If you have only read modern media, you might be forgiven for thinking that discrimination, particularly in the employment arena is the very definition of a bad thing.  All recruiters should be aware of legislation covering this subject, and ensure their professional activities do not make them liable to either prosecution of even criticism.

However, I believe it needs re-stating that to discriminate is merely to be able to distinguish between two different individuals based upon a set of criteria.  It is the specific criteria used which would give rise to this being either fair or unfair discrimination.  We should all be aware that expressing a preference for candidates based on their race, religion, colour, or disabilities is profoundly wrong, and is clearly unfair discrimination. Such criteria, and more, are rightly protected against by legislation.

Conversely though, there have been cases brought against employers to compel them to recruit a candidate who is definitively, and measurably, the best suited for a particular job.  Candidates who, upon hearing of the background of a successful rival for a job, want to contest the decision, as they believe the employer has chosen wrongly. They were clearly the most qualified person, and must have therefore been unfairly discriminated against.

So how do employers protect themselves in this situation, where they are called upon to defend their decisions, and the decision-making process?  Should they even have to?  Certainly, if they are accused of unfair and illegal discrimination, then of course there is a case to answer.  But in what circumstances would it be judged to be fair to discriminate?  Are employers, or recruiters, able to exercise discretion in not selecting the empirically proven, best qualified candidate for the position?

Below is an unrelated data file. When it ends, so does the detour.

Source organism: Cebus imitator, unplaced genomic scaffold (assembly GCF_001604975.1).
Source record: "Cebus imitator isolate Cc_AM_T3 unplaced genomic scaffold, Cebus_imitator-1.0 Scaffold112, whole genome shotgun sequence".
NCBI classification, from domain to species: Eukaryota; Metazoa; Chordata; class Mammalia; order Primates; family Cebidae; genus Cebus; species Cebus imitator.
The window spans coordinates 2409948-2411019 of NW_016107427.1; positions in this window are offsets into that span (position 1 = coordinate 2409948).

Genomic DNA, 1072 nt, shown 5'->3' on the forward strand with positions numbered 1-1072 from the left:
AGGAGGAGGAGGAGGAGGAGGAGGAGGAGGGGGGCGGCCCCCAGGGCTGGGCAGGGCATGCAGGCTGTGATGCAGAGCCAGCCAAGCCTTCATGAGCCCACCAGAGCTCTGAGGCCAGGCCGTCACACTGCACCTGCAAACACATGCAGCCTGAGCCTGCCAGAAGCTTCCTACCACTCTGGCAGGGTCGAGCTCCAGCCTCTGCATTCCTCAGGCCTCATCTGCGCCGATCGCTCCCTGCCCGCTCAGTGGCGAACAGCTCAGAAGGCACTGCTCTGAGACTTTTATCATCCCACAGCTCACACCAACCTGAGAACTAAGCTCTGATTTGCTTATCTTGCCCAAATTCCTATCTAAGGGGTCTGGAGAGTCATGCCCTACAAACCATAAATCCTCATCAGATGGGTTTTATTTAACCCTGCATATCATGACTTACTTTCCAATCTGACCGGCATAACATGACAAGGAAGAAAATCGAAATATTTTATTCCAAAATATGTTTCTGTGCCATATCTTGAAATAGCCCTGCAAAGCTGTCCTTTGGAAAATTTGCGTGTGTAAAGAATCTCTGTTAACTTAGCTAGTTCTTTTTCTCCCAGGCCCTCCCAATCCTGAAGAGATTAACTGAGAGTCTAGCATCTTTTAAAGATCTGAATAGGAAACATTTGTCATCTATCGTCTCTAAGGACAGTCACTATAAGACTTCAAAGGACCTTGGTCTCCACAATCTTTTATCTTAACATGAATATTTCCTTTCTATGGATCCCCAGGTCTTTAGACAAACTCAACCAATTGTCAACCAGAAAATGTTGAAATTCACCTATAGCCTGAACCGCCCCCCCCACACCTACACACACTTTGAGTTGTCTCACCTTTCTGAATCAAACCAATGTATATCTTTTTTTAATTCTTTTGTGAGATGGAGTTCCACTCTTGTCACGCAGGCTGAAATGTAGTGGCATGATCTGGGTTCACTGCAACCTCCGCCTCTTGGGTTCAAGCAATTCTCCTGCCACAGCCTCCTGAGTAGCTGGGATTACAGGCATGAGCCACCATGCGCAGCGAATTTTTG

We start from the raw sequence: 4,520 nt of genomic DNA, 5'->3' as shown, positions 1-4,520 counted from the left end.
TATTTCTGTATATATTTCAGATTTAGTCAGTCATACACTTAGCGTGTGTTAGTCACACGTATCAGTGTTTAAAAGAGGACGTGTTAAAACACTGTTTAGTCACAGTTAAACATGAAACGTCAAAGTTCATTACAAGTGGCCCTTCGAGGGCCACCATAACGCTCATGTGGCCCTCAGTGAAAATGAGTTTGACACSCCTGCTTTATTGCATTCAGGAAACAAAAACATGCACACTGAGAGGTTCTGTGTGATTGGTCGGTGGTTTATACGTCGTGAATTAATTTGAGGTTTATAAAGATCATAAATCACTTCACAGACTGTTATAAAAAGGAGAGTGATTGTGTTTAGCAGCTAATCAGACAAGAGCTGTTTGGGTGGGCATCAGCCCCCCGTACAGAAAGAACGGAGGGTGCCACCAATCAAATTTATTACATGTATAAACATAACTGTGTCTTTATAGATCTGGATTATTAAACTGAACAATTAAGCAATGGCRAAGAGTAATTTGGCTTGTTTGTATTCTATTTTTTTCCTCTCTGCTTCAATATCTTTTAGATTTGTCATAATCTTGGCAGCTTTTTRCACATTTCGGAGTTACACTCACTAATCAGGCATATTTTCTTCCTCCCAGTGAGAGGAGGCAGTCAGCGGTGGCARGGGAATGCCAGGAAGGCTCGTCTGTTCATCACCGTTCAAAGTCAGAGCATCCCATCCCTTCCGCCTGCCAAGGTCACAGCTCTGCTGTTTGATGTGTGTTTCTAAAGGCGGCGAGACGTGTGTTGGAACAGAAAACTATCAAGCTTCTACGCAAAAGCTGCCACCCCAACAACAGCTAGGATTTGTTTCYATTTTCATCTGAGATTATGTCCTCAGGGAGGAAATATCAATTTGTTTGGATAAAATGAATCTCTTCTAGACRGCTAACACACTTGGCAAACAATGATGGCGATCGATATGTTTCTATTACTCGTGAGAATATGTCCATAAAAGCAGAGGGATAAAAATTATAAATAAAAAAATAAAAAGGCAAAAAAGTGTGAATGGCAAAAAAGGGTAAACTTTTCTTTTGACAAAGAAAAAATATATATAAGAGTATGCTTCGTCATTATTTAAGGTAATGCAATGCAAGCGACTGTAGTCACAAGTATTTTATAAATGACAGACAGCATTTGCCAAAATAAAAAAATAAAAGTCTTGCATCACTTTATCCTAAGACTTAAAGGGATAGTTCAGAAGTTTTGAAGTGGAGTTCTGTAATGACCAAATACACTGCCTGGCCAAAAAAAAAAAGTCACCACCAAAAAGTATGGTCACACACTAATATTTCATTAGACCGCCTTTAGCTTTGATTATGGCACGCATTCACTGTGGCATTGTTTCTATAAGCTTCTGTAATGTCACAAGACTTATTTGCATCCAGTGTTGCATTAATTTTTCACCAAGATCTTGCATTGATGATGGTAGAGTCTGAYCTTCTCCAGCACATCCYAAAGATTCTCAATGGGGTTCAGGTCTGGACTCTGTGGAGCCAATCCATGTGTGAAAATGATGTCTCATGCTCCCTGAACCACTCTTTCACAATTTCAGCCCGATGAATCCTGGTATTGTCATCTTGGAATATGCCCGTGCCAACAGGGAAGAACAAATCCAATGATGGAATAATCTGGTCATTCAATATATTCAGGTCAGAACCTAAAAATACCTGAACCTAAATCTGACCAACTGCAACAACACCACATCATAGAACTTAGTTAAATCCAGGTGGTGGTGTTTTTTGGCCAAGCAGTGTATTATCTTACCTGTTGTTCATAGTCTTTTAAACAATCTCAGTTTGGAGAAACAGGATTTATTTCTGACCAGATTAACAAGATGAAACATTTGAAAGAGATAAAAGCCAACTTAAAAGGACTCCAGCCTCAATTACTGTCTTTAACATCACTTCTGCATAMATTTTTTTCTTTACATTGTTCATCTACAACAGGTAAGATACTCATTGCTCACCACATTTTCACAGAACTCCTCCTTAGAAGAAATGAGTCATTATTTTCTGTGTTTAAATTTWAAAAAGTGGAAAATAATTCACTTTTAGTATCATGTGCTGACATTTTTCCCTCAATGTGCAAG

The entire application and interview process is of course an exercise in discrimination.  The employers set the criteria for the job, and invite applications that meet those requirements. In some cases, the contents of the job advert can be held against the employer who, for example, asked for a degree level qualification, but subsequently offered the position to someone without that academic achievement.  The interview itself would have no purpose, if it wasn’t to assess and then discriminate between candidates, based on all the factors necessary for selection.  Given that the measurable stuff, such as qualifications, years of experience, and previous work history have all been covered by the CV and application forms, then primary reason for interview is to assess the person themselves, and distinguish between competing candidates.  Of course all of these factors are usually brought together in an arbitrary and unscientific manner. The combination of the contents of the CV, the character of the candidate, and how those ingredients could fit with the employer’s wants and needs for their organisation would be difficult to set out in a job specification, and absolutely impossible to automate.  This is why we have people assessing other people.

It was pointed out to me last week, that the use of personality profiling in the selection process, could leave employers open to accusations of unfair discrimination. They stated that it would be unfair for an employer to exercise a preference for a particular personality type, when that could preclude other candidates who had a justifiable expectation of a successful application.  But what then is the interview process itself, if not an assessment of an individual’s personality, amongst other things?  If an employer has benchmarked the best of their current employees, and found the optimum personality type for each of their design, sales, accounts or manufacturing roles, then would it really be wrong to utilise that knowledge when recruiting for new staff?

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Stephen O'Donnell is a lifelong recruiter, internet enthusiast, fadgadget and peripatetic writer.

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